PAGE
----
Valencia is a place in a hurry: with just over a week to go before F1 engines are fired up in anger around its harbour for the European Grand Prix, the city is busy converting its streets, piers and bridges into a race-track, lined with safety fencing and surrounded by temporary grandstands.
Everywhere you look, stretches of smooth tarmac curve in to meet the bumpy streets full of taxis and surprisingly London-like buses, and scaffolders are hard at work under brilliant sun and in 30C+ heat, with stands taking shape out on the piers backing onto the beach, and in front of old shops and houses covered in heat- and weather-peeling paint. The harbour is again reinventing itself as the Valencia Street Circuit.
So it's appropriate we're here to witness another reinvention or two, as the parent company of Denon, Marantz and Boston Acoustics completes its transformation from D&M Holdings to the D+M Group, and reveals completely revamped thinking in the range of products it offers.
CEO Jim Caudill is jetting in to explain the changes and rally the troops – the troops in question being more D+M Group staff than I've ever seen assembled in one place, plus hundreds of retailers and journalists from all over Europe.
With so many people, and more constantly arriving, we perform a kind of mass logistical ballet in the grounds of the beachfront hotel where the event is being held, knots of people being shepherded from meeting-room to meeting-room in the two Romanesque 'temples' in the gardens.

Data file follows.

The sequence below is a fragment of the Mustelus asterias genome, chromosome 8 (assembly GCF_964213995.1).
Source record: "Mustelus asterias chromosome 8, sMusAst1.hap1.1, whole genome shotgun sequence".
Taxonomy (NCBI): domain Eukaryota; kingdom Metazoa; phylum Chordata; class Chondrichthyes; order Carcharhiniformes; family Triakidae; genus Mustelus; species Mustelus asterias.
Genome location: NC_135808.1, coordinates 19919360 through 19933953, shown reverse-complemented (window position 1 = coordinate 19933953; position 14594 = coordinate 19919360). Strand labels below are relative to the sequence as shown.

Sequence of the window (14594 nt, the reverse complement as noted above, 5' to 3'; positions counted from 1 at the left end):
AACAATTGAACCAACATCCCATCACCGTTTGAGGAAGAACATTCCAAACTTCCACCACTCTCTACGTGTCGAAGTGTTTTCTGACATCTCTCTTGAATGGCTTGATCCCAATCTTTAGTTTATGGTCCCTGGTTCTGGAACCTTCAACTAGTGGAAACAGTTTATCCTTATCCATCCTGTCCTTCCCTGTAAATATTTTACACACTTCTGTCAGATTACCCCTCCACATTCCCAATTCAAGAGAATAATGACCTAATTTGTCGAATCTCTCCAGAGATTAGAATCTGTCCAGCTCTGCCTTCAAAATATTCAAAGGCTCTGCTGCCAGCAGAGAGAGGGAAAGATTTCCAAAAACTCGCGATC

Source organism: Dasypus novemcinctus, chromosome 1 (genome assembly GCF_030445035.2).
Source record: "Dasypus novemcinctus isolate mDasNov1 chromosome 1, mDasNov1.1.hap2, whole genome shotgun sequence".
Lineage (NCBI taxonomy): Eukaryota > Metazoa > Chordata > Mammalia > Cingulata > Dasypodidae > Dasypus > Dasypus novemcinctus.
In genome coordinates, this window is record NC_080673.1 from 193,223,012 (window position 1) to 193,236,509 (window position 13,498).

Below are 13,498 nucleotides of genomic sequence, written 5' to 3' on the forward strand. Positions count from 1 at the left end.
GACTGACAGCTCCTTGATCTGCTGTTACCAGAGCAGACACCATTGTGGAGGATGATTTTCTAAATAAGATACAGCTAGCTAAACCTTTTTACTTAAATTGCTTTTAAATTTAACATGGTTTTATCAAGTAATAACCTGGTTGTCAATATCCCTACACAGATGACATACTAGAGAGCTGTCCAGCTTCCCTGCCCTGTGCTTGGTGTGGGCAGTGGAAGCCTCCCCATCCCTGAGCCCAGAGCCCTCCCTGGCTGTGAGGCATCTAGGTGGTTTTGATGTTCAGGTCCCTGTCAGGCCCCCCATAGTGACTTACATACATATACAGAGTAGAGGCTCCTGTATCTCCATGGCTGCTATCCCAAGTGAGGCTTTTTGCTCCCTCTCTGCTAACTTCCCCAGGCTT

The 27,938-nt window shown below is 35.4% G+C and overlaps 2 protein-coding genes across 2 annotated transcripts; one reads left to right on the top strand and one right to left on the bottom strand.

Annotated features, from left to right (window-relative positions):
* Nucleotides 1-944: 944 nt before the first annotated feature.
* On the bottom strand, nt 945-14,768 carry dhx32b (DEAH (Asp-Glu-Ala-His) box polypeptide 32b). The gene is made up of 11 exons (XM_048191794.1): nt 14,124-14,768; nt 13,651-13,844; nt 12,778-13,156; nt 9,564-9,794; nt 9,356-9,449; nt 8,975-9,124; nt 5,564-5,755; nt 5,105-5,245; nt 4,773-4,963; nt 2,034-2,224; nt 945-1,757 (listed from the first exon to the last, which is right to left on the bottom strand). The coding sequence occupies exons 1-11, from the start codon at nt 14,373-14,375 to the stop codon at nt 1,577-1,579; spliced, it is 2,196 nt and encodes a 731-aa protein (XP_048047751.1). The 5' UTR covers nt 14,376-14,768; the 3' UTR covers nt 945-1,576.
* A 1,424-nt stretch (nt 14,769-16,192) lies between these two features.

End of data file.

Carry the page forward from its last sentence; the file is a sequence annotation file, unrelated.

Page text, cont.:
We go to look at new products while our colleagues from the Benelux countries are treated to one of Marantz Brand Ambassador Ken Ishiwata's near-legendary demonstrations – and one of his even more legendary jackets – while what was yesterday a restaurant is today a fully decked out D+M Group showroom.
Products – this is the Denon Cocoon Portable – are arranged in room-sets overlooking the beach, noise-cancelling Denon headphones are demonstrated in airline seats and sports 'phones on a gym treadmill, and we all take a look at the bottle of Scotch just delivered by room service to add atmosphere to one room-set and think 'but it's only 9.30am...'
Like Valencia, D+M is in a hurry: it has no fewer than 70 new products on show here, and as well as the traditional core components – CD players, amps, home cinema receivers and so on – it's branching out into new areas.